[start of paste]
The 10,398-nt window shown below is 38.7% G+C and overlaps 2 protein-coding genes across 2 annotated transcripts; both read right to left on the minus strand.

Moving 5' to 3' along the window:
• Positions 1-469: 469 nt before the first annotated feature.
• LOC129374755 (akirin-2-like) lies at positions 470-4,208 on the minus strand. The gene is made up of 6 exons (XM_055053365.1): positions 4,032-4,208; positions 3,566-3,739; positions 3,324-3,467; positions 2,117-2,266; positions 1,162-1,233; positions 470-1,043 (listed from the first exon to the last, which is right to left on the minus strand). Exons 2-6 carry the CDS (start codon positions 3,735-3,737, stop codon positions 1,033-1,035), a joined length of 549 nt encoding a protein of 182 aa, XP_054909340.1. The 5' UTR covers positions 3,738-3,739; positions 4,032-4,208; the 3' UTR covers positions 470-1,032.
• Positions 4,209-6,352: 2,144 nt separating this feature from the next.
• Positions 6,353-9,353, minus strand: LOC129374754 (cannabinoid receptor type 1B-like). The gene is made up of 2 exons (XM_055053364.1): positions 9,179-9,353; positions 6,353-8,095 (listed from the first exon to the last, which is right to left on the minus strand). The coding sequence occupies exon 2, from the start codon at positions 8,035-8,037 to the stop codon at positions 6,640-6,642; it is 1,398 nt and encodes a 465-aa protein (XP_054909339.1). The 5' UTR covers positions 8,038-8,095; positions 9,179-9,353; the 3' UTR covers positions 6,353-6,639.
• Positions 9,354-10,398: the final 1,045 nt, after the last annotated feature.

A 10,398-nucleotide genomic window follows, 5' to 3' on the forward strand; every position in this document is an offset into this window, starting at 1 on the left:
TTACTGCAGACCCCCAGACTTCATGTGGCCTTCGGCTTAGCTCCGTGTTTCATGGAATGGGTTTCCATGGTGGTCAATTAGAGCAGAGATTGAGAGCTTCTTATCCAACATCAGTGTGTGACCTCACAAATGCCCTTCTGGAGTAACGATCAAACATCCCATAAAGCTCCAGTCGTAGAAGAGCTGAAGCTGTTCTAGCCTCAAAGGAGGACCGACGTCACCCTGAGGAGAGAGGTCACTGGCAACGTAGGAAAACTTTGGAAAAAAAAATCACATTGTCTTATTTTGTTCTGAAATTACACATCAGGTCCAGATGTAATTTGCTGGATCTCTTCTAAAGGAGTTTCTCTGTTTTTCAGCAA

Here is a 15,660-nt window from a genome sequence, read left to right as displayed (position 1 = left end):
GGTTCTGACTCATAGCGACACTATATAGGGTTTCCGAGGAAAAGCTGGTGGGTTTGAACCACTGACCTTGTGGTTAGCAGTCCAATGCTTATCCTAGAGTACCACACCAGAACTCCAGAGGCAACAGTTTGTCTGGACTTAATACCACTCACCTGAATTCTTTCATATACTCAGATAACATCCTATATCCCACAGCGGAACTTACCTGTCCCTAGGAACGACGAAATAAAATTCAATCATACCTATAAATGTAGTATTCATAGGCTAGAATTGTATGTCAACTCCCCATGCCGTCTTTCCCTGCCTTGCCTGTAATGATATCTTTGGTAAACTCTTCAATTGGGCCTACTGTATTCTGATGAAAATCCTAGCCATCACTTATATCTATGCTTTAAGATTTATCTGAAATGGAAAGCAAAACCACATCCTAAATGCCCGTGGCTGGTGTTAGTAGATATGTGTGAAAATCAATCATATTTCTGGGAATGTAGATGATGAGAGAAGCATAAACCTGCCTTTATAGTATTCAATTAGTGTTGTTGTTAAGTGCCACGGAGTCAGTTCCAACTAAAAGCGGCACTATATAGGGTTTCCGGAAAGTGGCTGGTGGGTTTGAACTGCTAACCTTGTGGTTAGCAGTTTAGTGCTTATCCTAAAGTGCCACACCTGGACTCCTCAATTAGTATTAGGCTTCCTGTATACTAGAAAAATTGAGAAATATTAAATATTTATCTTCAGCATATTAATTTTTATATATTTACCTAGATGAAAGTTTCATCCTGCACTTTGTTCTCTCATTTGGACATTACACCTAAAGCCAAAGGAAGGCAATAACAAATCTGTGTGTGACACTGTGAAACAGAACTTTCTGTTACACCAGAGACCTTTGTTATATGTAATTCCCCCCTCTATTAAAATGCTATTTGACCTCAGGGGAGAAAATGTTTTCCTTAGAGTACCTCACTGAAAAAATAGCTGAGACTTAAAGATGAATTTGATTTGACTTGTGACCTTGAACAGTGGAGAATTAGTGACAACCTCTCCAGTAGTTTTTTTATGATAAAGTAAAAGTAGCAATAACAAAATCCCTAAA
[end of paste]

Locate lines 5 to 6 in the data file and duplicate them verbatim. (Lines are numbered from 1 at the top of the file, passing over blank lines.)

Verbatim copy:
• Positions 4,209-6,352: 2,144 nt separating this feature from the next.
• Positions 6,353-9,353, minus strand: LOC129374754 (cannabinoid receptor type 1B-like). The gene is made up of 2 exons (XM_055053364.1): positions 9,179-9,353; positions 6,353-8,095 (listed from the first exon to the last, which is right to left on the minus strand). The coding sequence occupies exon 2, from the start codon at positions 8,035-8,037 to the stop codon at positions 6,640-6,642; it is 1,398 nt and encodes a 465-aa protein (XP_054909339.1). The 5' UTR covers positions 8,038-8,095; positions 9,179-9,353; the 3' UTR covers positions 6,353-6,639.